...Ruth Reichl's first novel, is about as subtle as a Ring Ding...This confection might play better with Young Adult readers.
Ms Gall’s narrative would have been stronger if she had balanced what she learned from Afghan intelligence sources, who are famously hostile (if for good reason) towards Pakistan’s army, with other views.
“Redeployment” is hilarious, biting, whipsawing and sad. It’s the best thing written so far on what the war did to people’s souls...“Redeployment” is a collection of stories, each in a different voice, some of them set in Iraq...and some in the United States, after the various characters have come home.
While it's true that some writers, when taking on love and war, find the task too big, or only succeed in one but not the other, Mengestu tracks both themes with authority and feeling.
Mohamed...weaves in The Orchard of Lost Souls a gripping, intense tale about a little-known world and a little-known history. The characters arise out of the dust of the Somali desert landscape and capture the reader’s heart and imagination in powerful ways.
Although "Five Came Back" at first seems to be chronicling a collective enterprise, it turns out to be an inspirational, if cautionary, tale of the triumph of the individual over the collective, of personal vision over groupthink, and ultimately of art over propaganda.
Fans know the formula: plenty of rousing battle scenes—Weber’s specialty—and characters that gradually, over many pages, come into focus...If you’re not already addicted to this series, don’t start here.
An eerie, dreamlike atmosphere pervades this novel of struggle and oppression. Olshan divides the novel into three parts and moves backward chronologically, so the second part is set 21 years before the first and the third, 11 years before the second.
Duty would have benefited from being shorter. Yet is an invaluable contribution to our understanding of what makes Washington tick.
Cornwell skillfully illuminates the competing cultures of the 10th Century; the conflict between Dane and Saxon is examined with sympathy and insight...
...gripping reading, not least because his findings on how his blond, blue-eyed relative survived four years of Nazi rule were not what he expected.
Helen joins a USO troupe assigned to Alaska but finds the strict censorship of military information a hindrance to her desperate quest. Payton has delivered a richly detailed, vividly resonant chronicle of war’s effect on ordinary people’s lives.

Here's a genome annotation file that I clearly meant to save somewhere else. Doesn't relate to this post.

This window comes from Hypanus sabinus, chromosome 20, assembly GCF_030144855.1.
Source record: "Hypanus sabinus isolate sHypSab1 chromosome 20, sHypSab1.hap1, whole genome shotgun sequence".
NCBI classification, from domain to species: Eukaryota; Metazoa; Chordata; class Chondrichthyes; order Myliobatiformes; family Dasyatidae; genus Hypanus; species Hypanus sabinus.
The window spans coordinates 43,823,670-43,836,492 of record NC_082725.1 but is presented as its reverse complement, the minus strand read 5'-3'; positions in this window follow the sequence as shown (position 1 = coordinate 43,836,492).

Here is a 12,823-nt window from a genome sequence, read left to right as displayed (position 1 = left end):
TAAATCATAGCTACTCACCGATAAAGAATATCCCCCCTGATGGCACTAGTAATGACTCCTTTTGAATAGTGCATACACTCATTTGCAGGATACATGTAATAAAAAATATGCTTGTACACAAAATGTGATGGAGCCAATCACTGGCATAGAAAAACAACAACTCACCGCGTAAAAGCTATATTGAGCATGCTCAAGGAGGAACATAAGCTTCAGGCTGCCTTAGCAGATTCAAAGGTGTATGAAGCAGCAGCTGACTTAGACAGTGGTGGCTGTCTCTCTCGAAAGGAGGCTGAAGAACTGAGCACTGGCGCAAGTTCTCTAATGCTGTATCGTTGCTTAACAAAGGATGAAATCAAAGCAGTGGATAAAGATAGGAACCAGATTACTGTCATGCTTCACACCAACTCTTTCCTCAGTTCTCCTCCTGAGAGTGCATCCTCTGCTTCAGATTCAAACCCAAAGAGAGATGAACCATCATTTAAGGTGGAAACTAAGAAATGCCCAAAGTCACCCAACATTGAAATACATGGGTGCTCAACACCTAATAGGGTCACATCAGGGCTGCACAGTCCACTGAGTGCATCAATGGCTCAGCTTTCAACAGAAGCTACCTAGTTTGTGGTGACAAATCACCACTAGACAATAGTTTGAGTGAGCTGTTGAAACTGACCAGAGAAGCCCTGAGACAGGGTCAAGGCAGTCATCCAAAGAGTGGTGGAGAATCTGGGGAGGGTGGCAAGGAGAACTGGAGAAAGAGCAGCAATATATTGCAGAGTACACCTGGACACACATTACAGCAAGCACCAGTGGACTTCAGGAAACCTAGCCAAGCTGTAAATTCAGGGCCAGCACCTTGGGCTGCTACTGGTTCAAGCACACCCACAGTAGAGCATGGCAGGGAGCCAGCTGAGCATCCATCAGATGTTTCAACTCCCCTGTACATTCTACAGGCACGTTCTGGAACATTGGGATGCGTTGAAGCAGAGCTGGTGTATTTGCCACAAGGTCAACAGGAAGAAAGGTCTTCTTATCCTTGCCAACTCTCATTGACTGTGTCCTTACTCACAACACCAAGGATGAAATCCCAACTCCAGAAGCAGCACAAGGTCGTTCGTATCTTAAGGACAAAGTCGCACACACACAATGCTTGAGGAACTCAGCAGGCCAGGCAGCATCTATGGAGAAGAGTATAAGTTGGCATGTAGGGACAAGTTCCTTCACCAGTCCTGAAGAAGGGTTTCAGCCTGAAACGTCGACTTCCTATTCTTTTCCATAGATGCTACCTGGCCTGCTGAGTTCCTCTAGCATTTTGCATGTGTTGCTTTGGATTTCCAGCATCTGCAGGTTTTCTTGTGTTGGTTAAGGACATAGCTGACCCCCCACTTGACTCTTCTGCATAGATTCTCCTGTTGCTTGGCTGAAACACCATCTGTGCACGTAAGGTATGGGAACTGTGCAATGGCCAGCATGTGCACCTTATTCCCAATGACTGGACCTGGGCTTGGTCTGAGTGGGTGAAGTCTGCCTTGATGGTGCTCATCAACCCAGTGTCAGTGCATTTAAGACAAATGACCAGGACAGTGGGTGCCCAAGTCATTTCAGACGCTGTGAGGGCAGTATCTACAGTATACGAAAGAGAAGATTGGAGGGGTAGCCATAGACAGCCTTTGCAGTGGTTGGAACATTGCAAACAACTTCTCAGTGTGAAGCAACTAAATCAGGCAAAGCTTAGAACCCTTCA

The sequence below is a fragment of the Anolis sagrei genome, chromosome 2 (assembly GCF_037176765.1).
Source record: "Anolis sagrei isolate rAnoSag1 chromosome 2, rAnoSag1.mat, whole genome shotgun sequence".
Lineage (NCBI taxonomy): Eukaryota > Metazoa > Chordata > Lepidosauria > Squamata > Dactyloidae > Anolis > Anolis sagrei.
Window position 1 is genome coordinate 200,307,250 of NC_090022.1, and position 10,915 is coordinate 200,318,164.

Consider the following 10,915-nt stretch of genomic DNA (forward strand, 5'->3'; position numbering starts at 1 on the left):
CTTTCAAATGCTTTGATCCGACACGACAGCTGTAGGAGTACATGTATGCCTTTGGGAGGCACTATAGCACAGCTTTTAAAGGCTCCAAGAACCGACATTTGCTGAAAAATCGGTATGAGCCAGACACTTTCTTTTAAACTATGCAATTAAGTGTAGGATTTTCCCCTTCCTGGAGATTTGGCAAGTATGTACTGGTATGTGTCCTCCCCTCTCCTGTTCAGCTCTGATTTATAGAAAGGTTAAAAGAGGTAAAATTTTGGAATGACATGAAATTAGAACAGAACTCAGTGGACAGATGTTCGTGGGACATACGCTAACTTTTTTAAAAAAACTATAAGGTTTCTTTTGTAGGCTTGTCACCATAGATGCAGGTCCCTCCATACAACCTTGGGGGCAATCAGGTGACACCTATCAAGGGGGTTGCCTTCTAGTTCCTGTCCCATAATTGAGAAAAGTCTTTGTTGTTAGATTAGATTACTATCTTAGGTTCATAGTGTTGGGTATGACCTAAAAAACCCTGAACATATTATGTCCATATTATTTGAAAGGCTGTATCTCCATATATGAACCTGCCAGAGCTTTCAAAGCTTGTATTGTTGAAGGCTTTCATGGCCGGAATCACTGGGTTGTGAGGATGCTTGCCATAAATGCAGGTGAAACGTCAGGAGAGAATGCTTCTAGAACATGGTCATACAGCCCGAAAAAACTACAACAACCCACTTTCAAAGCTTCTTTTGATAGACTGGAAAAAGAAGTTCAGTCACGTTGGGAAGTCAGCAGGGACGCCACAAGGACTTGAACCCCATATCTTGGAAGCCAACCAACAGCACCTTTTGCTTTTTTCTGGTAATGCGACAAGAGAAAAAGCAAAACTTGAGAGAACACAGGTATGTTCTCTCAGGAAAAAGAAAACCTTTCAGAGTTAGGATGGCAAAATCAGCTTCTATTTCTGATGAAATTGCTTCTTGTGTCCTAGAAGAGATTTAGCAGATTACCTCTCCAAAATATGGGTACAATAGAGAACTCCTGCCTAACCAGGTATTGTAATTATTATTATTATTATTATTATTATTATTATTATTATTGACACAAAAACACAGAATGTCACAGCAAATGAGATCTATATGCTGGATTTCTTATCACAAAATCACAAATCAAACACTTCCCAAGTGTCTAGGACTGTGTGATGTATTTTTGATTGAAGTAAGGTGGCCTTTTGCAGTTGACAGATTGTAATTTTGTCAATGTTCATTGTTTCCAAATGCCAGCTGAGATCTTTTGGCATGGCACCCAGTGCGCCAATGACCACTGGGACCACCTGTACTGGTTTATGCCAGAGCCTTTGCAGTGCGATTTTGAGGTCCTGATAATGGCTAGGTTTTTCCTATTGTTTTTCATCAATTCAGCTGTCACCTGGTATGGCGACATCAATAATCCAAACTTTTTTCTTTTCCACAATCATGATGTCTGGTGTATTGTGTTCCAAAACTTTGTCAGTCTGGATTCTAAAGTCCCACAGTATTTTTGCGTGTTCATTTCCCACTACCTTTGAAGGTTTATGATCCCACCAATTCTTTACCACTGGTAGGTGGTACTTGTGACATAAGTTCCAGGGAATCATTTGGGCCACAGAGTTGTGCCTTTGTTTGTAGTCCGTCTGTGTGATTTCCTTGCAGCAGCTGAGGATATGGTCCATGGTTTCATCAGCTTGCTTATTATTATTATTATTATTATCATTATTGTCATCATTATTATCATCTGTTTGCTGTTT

...politically savvy but militarily uneventful novel that bridges the gap between the last novel and the expected sequel.
It’s vintage Clancy...stuff, full of cool technology and cardboard characters... with a story that, given enough suspended disbelief, is a pleasing fairy tale for people who like things that blow up.
It’s not just that Mr. Shavit lays out the story of Israel’s founding with clarity and precision. This is a story we’ve read before...It’s that he so deliberately scrutinizes the denial he locates at the heart of Israeli consciousness.
...an impressive, large-format, 24-foot-long foldout panorama—a sharply-delineated, dynamic b&w illustration showing the full landscape and timeline of the battle’s first and deadliest day. In dizzying detail, he depicts the anticipation, progress, and horrors of the battle...
As compelling as a car wreck, it’s impossible to look away, even though the catalogue of misery sometimes threatens to overwhelm.
The War that Ended Peace by Margaret MacMillan, one of the most recognized and respected historians in the English-speaking world, comes with much expectation...She draws together the divergent threads that motivated the decision makers in the lead-up to war.
On occasion, a book crosses my desk with a viewpoint so daft that I find myself checking the dust jacket to reassure myself that it emanated from an ostensibly reliable source, not some crank who lives out under the viaduct. Such was my reaction as I turned through the pages of “Churchill’s Bomb,”...
Nic DeNinno's anti-nightmare meds are failing as he tries to explain to his wife why his nighttime thoughts about killing prove that he is, or isn't, a monster. Finkel sketches a panoramic view of postwar life, which includes not just soldiers.